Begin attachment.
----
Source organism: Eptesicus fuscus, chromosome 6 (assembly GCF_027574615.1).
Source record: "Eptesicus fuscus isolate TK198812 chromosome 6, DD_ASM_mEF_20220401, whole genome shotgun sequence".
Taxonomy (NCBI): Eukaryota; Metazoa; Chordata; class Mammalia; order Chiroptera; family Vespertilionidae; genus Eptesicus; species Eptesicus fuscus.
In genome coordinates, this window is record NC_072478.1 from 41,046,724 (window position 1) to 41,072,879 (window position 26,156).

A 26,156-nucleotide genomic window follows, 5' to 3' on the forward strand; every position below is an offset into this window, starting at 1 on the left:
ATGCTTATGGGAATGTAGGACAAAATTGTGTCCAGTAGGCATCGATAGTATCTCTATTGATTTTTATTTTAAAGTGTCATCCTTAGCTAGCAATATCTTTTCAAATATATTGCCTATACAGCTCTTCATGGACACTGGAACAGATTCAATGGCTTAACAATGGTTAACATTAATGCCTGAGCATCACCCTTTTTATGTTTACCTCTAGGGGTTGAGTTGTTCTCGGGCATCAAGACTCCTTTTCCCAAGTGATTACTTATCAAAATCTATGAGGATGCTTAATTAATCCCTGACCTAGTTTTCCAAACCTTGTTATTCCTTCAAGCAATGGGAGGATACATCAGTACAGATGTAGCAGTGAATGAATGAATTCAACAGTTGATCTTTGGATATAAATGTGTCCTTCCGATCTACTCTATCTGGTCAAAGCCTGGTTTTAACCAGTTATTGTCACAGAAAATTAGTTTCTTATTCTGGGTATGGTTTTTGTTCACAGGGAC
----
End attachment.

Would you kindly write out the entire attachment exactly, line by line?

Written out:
Source organism: Eptesicus fuscus, chromosome 6 (assembly GCF_027574615.1).
Source record: "Eptesicus fuscus isolate TK198812 chromosome 6, DD_ASM_mEF_20220401, whole genome shotgun sequence".
Taxonomy (NCBI): Eukaryota; Metazoa; Chordata; class Mammalia; order Chiroptera; family Vespertilionidae; genus Eptesicus; species Eptesicus fuscus.
In genome coordinates, this window is record NC_072478.1 from 41,046,724 (window position 1) to 41,072,879 (window position 26,156).

A 26,156-nucleotide genomic window follows, 5' to 3' on the forward strand; every position below is an offset into this window, starting at 1 on the left:
ATGCTTATGGGAATGTAGGACAAAATTGTGTCCAGTAGGCATCGATAGTATCTCTATTGATTTTTATTTTAAAGTGTCATCCTTAGCTAGCAATATCTTTTCAAATATATTGCCTATACAGCTCTTCATGGACACTGGAACAGATTCAATGGCTTAACAATGGTTAACATTAATGCCTGAGCATCACCCTTTTTATGTTTACCTCTAGGGGTTGAGTTGTTCTCGGGCATCAAGACTCCTTTTCCCAAGTGATTACTTATCAAAATCTATGAGGATGCTTAATTAATCCCTGACCTAGTTTTCCAAACCTTGTTATTCCTTCAAGCAATGGGAGGATACATCAGTACAGATGTAGCAGTGAATGAATGAATTCAACAGTTGATCTTTGGATATAAATGTGTCCTTCCGATCTACTCTATCTGGTCAAAGCCTGGTTTTAACCAGTTATTGTCACAGAAAATTAGTTTCTTATTCTGGGTATGGTTTTTGTTCACAGGGAC